The Turf is one of Oxford's oldest pubs. It is accessible only down a narrow alley, nestling up against a section of the old city wall. For trivia buffs, this was the scene of the hero's courting in Thomas Hardy's, 'Jude the Obscure'. Inside, the low-ceilinged rooms are arranged on two levels. Outside, there are rows of benches in the courtyard, which is warmed by braziers in the winter. The Turf offers a good range of beers, lagers and real ales, plus mulled wine on colder nights. Food is served from noon until 8pm.
The Cherwell Boathouse is the proud recipient of a multitude of accolades. What a lovely venue to escape from the hustle bustle of the city! The set-price menu is a good option and comes with coffee, cappuccino or espresso. Express Llnches are available during the week. The venue can be hired to host private parties too. And its not named "boathouse" for nothing, as they also rent out punts for a classic Oxford tradition on the river.
As one of Raymond Blanc's creations, this restaurant lives up to expectations. It's not as expensive as his famed Manoir aux Quat Saisons' but the quality of the food is superb, and as the portions are not huge, you'll have room to indulge in a full three-course meal. It's a lively bistro, but you won't feel you're being rushed. The minimalist decor makes this a very chic place to dine.
Self-consciously fashionable, Quod attempts to be sophisticated without being overly expensive. With real paintings on the walls and flattering lighting, it attracts a trendy, working crowd but will not alienate out-of-towners. The beer, as you might expect, only comes in bottles, but the wine is good and reasonably priced. This could be the place for a quiet yet stylish evening. It is so big that you can almost always find somewhere to sit.
Set in a beautiful plant-filled conservatory, Gee's is perfect for summer dining. The high ceiling and huge windows give this restaurant a very airy feel. It is almost always full for lunch and dinner, and is a favorite for family celebrations. The menu is always diverse and the seafood can be especially interesting.
With its pontoon on the Thames, its view of passing river craft and the honey-colored stone of Folly Bridge, this is one of the most agreeable places to relax in the city-center. The varied and interesting menu is particularly strong on seafood, but there are also light meals, snacks and drinks available throughout the day. The interior is conservatory style, with plenty of light, and windows overlooking the water. The staff are friendly and ready to assist. Ten minutes walk from the university and city center, and you can come in by boat too.
One of the best places to gorge on South Indian dishes, the budgeted prices of Dosa Park do not even leave you guilty. This restaurant is a favored spot for most locals looking to sample some wholesome food. Enjoy the idli, sambar and dosa made from special Indian recipes. There is a variety of vegetarian fare to choose from though non-vegetarian dishes are equally tasty.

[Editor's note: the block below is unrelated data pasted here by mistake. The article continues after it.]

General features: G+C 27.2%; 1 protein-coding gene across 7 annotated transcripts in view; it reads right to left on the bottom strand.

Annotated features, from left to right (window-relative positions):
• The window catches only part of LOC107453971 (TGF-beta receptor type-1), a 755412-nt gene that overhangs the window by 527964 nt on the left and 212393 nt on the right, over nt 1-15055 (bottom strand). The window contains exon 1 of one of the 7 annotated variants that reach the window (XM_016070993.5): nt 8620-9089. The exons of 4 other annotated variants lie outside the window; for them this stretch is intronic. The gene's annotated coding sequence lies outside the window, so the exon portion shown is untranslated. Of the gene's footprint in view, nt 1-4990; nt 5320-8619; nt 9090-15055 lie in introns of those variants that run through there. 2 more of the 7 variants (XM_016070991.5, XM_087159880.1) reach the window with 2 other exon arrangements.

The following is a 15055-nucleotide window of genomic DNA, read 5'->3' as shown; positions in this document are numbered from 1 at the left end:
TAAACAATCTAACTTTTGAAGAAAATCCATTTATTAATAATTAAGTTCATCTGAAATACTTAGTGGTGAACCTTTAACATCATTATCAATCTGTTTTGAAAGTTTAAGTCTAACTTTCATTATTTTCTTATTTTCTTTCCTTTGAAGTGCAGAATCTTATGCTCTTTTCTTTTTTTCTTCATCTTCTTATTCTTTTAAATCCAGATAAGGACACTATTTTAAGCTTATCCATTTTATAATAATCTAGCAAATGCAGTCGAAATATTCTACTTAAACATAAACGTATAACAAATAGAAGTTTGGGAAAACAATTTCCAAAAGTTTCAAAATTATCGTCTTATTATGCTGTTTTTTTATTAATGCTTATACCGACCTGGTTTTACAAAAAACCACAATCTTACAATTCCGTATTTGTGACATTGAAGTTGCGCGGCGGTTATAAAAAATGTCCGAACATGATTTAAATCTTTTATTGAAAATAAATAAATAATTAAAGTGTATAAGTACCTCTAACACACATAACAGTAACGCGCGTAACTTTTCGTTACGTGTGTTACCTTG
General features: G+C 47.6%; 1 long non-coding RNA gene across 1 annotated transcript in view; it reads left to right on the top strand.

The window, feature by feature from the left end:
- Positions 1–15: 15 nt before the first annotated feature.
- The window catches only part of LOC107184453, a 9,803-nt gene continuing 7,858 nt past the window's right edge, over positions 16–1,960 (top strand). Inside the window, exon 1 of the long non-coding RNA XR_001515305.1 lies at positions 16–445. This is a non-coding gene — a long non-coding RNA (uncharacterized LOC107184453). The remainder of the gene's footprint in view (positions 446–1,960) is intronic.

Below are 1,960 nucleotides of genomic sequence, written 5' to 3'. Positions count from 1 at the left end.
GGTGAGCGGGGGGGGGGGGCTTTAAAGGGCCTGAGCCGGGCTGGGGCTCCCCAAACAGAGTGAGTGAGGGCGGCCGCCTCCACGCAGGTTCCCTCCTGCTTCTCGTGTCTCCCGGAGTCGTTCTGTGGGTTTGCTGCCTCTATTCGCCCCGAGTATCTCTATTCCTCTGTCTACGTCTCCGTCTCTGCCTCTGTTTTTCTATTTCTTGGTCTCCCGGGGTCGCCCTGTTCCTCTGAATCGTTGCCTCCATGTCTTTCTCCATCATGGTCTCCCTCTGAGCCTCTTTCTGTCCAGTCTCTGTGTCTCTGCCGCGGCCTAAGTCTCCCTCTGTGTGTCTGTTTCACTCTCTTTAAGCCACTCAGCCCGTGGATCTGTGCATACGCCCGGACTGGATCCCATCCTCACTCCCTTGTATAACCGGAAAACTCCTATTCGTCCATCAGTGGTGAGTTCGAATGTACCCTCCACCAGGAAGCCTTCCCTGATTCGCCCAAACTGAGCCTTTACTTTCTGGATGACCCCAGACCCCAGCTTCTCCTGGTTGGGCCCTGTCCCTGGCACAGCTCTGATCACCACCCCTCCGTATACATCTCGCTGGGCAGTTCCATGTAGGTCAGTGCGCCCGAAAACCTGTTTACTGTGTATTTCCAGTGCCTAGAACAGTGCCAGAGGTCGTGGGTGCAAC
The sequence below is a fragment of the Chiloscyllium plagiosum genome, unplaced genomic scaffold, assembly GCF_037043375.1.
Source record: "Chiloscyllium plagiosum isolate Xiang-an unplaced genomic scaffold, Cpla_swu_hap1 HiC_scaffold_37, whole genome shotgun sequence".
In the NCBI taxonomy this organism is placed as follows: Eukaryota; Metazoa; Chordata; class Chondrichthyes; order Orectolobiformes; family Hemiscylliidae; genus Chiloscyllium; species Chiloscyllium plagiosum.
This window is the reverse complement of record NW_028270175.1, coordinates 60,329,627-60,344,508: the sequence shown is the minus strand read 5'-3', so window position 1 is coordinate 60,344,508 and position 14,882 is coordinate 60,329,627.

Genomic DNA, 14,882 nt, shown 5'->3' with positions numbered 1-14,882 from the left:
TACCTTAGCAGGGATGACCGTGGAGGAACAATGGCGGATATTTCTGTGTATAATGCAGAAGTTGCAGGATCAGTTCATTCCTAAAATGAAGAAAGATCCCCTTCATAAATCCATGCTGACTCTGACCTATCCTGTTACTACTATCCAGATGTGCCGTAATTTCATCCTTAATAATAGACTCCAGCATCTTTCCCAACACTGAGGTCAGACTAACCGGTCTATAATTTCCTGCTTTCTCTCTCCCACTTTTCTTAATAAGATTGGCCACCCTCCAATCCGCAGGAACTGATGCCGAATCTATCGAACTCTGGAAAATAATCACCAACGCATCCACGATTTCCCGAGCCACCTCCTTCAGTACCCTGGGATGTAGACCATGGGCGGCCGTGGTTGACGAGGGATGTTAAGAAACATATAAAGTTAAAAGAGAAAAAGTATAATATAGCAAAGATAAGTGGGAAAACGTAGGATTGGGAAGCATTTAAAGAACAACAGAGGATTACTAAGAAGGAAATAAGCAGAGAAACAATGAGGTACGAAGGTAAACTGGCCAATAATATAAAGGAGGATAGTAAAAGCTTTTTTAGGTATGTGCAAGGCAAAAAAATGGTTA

Based in a Victorian factory building, where the famous Frank Cooper's Oxford Marmalade was made, this lively restaurant, bar and art gallery opened in 2006. The atmosphere is relaxed and friendly, the space open, the food and service excellent. Promotions include a happy hour, half-price wine, special offers on food and drink, and discounted world beers as well. On the cultural side there are exhibitions, art classes, discussion groups, and a theatrical rehearsal space. The Jam Factory is just around the corner from Oxford Railway Station, and a short walk from the town center. Well worth a visit.
This is a cut above the average Chinese restaurant and a good place to go with a group of friends, not least for the chance to sit at one of the revolving tables and try a bit of everyone else's selection from the menu. The dining room is spacious and well-lit, and the excellent all-you-can-eat buffet served on Thursday and Sunday evenings provides a great selection of starters and main courses, with beef, chicken, seafood and vegetarian options on offer.
The Oxford Retreat claims to be a boutique bar and restaurant that truly shines amid the other traditional pubs of the area. The bar overlooks the river, a great view if you're sitting on the private terrace; if not, pull up a seat at the chef's table to watch the workings in the kitchen or by the log fire to warm up in the chilly English weather. Patrons sink into meals of seasonal produce, fish and game, while the bar entertains guests who've come for a fancy cocktail concoction or a simple hearty ale.
Al Shami isn't especially cheap, but it's worth paying a little extra for the quality of food you're getting, and for the opportunity to try something different. Don't worry if you're not used to Middle Eastern food - the waiters are extremely helpful and will gladly guide you around the menu. Middle-Eastern in decor, Al Shami has tiled floors and whitewashed walls fretted with Lebanese designs. The main dishes are delicate and the kebabs are cooked to a turn. There's such a variety of taste sensations available here, that it's a good idea to share lots of dishes for the full Lebanese culinary experience.
This wonderful Italian, hidden in Gloucester Green, features simple but delicious food served by an attentive and polite staff—a real no-frills treat. The tables have the checkered tablecloths that are universally emblematic of simple trattorias, while the bar—with its stacks of shiny bottles—is the eye-catching centerpiece. The cuisine—pasta, pizzas and grills—is quite basic, and there are no attempts to add needless gimmicks. However, it is truly authentic and a real pleasure to tuck into. As for the price, you certainly won't be complaining.